Major Jock Sinclair has been in this Highland regiment since he joined as a boy piper. During the Second World War, as Second-in-Command, he was made acting Commanding Officer. Now the ...
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On the H.M.S. Defiant, during the French Revolutionary Wars, fair Captain Crawford is locked in a battle of wills against his cruel second-in-command Lt. Scott-Paget whose heavy-handed command style pushes the crew to mutiny.
A charming and ambitious young man finds many ways to raise himself through the ranks in business and social standing- some honest, some not quite so. If he can just manage to avoid a ... See full summary »
Major Jock Sinclair has been in this Highland regiment since he joined as a boy piper. During the Second World War, as Second-in-Command, he was made acting Commanding Officer. Now the regiment has returned to Scotland, and a new commanding officer is to be appointed. Jock's own cleverness is pitted against his new CO, his daughter, his girlfriend, and the other officers in the Mess. Written by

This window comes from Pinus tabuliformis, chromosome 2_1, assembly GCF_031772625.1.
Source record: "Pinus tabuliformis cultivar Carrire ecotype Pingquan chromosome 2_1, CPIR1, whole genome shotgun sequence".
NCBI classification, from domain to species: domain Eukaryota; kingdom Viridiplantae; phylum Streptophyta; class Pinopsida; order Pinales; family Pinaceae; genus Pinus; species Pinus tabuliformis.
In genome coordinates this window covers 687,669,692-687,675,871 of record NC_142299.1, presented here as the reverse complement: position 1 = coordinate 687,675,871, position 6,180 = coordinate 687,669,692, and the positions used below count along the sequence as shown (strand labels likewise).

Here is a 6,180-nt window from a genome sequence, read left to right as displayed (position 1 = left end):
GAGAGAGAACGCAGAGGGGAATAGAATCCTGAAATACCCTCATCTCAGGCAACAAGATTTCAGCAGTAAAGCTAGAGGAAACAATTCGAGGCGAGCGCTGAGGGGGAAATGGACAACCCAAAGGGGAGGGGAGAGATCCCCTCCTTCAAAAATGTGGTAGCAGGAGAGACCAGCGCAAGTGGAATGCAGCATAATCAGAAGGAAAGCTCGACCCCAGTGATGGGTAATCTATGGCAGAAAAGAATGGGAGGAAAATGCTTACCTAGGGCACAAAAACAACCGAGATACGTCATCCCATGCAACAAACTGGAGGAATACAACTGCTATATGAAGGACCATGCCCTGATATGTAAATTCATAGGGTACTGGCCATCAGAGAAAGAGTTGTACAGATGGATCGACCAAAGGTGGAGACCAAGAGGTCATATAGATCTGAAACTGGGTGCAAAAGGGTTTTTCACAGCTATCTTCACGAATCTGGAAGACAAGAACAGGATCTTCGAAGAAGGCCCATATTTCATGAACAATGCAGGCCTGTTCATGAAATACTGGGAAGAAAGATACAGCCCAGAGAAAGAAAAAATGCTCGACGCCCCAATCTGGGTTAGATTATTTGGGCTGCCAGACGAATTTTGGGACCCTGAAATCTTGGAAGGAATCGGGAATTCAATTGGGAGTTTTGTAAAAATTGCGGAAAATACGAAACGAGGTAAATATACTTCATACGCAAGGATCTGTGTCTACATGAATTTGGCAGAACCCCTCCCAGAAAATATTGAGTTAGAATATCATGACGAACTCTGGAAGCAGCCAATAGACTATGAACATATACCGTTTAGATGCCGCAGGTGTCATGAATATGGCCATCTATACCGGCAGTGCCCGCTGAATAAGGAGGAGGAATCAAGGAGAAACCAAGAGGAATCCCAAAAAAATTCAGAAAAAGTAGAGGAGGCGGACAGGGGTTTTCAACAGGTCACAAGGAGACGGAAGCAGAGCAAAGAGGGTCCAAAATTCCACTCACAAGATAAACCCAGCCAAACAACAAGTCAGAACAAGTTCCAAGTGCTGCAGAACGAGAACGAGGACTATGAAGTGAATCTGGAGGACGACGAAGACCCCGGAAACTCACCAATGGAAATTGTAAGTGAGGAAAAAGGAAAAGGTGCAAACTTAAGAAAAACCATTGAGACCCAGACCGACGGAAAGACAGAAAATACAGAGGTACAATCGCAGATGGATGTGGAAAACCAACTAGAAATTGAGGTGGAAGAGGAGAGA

Aryk Nusbacher <firstname.lastname@example.org>
Such a fitting picture was Tunes of Glory, that Sir Alec Guinness himself declared it in his autobiography one of his favorite roles. The mood of the film was perfectly captured by a cast of outstanding British character actors, led most ably by Gordon Jackson, in the world of post wartime Britain. The barricks/castle backdrop is itself a character in the film. However, its indeed an actor's film. Guinness's soliloquy at the end of the movie is worth the "price of admission" and should be mandatory for any would-be actor to view prior to entering the trade. Guinness is matched scene for scene with John Mills portrayal of Col Barrows. Movies such as this and Carol Reed's "The Third Man" with Orson Wells was the backbone of two decades of outstanding British cinema. This movie joined an impressive list of movies to be ignored by Academy of Motion Pictures and the Oscar. If nothing else the soundtrack is a bagpipe lover's dream. In a personal aside (chance for name dropping) I had the opportunity to met Gregory Peck once, and he in a brief moment he was asked about great performances in great roles, and without hesitation chose Guinness's Colonel Sinclair as one of his top three comtemporary performances (first of course was his Attackus Finch in "To Kill A Mockingbird". High praise indeed.
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